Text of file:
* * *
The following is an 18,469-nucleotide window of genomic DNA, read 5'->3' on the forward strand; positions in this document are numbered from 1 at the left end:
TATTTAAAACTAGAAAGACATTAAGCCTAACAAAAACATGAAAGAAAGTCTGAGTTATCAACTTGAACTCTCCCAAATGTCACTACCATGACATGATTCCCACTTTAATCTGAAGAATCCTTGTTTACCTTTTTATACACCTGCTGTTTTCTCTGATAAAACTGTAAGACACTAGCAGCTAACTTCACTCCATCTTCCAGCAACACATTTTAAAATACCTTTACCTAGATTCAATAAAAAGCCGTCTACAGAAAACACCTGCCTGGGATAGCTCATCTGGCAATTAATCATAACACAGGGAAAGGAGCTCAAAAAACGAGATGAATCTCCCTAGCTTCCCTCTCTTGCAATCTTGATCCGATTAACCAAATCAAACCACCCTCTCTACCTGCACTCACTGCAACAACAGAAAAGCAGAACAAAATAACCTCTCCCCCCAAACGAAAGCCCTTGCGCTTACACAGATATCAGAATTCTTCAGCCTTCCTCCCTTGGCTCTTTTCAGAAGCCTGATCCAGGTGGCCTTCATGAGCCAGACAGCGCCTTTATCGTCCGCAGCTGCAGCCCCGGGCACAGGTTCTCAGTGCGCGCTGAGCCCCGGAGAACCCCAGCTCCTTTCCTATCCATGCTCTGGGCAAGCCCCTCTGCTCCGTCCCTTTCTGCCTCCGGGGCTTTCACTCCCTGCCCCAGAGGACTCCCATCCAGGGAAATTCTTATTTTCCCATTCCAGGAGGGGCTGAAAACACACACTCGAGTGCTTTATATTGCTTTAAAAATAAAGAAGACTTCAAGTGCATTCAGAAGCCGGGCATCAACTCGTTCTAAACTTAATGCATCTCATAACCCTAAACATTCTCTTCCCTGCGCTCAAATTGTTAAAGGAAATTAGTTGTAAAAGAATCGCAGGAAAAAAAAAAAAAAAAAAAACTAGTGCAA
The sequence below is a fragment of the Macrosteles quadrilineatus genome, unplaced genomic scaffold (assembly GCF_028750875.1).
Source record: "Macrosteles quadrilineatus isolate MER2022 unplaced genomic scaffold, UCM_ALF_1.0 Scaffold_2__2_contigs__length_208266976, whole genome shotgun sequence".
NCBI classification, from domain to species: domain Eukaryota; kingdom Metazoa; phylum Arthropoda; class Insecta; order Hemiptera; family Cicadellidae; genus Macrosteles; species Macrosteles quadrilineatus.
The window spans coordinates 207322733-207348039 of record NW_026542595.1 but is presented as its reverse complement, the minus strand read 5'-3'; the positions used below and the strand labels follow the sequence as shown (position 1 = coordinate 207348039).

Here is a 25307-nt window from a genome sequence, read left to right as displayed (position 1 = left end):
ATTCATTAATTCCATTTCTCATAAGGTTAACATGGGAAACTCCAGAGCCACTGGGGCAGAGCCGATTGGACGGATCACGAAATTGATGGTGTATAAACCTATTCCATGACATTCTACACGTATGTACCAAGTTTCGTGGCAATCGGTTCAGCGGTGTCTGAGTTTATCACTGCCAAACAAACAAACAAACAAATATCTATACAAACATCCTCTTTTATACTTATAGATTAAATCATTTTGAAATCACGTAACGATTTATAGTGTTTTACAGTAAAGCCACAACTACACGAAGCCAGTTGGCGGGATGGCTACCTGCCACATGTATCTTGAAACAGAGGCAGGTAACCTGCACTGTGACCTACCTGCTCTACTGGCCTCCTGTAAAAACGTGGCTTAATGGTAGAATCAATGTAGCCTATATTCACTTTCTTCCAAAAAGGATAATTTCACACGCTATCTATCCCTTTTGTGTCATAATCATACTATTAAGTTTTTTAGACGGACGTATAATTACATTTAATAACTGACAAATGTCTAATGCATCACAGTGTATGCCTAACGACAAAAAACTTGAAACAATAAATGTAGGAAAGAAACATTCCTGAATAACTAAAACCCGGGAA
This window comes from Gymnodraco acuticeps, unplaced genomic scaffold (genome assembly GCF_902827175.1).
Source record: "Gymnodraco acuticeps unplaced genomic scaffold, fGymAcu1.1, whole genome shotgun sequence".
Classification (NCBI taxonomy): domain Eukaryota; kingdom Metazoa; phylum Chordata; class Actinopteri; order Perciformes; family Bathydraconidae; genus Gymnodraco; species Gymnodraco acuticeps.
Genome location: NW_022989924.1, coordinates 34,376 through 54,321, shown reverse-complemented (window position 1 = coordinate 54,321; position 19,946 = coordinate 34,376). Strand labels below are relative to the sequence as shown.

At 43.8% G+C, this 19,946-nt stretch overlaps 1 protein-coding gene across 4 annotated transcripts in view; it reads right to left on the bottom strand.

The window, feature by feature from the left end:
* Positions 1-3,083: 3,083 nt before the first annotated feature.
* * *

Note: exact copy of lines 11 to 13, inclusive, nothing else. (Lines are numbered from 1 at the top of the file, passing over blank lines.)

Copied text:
Classification (NCBI taxonomy): domain Eukaryota; kingdom Metazoa; phylum Chordata; class Actinopteri; order Perciformes; family Bathydraconidae; genus Gymnodraco; species Gymnodraco acuticeps.
Genome location: NW_022989924.1, coordinates 34,376 through 54,321, shown reverse-complemented (window position 1 = coordinate 54,321; position 19,946 = coordinate 34,376). Strand labels below are relative to the sequence as shown.

At 43.8% G+C, this 19,946-nt stretch overlaps 1 protein-coding gene across 4 annotated transcripts in view; it reads right to left on the bottom strand.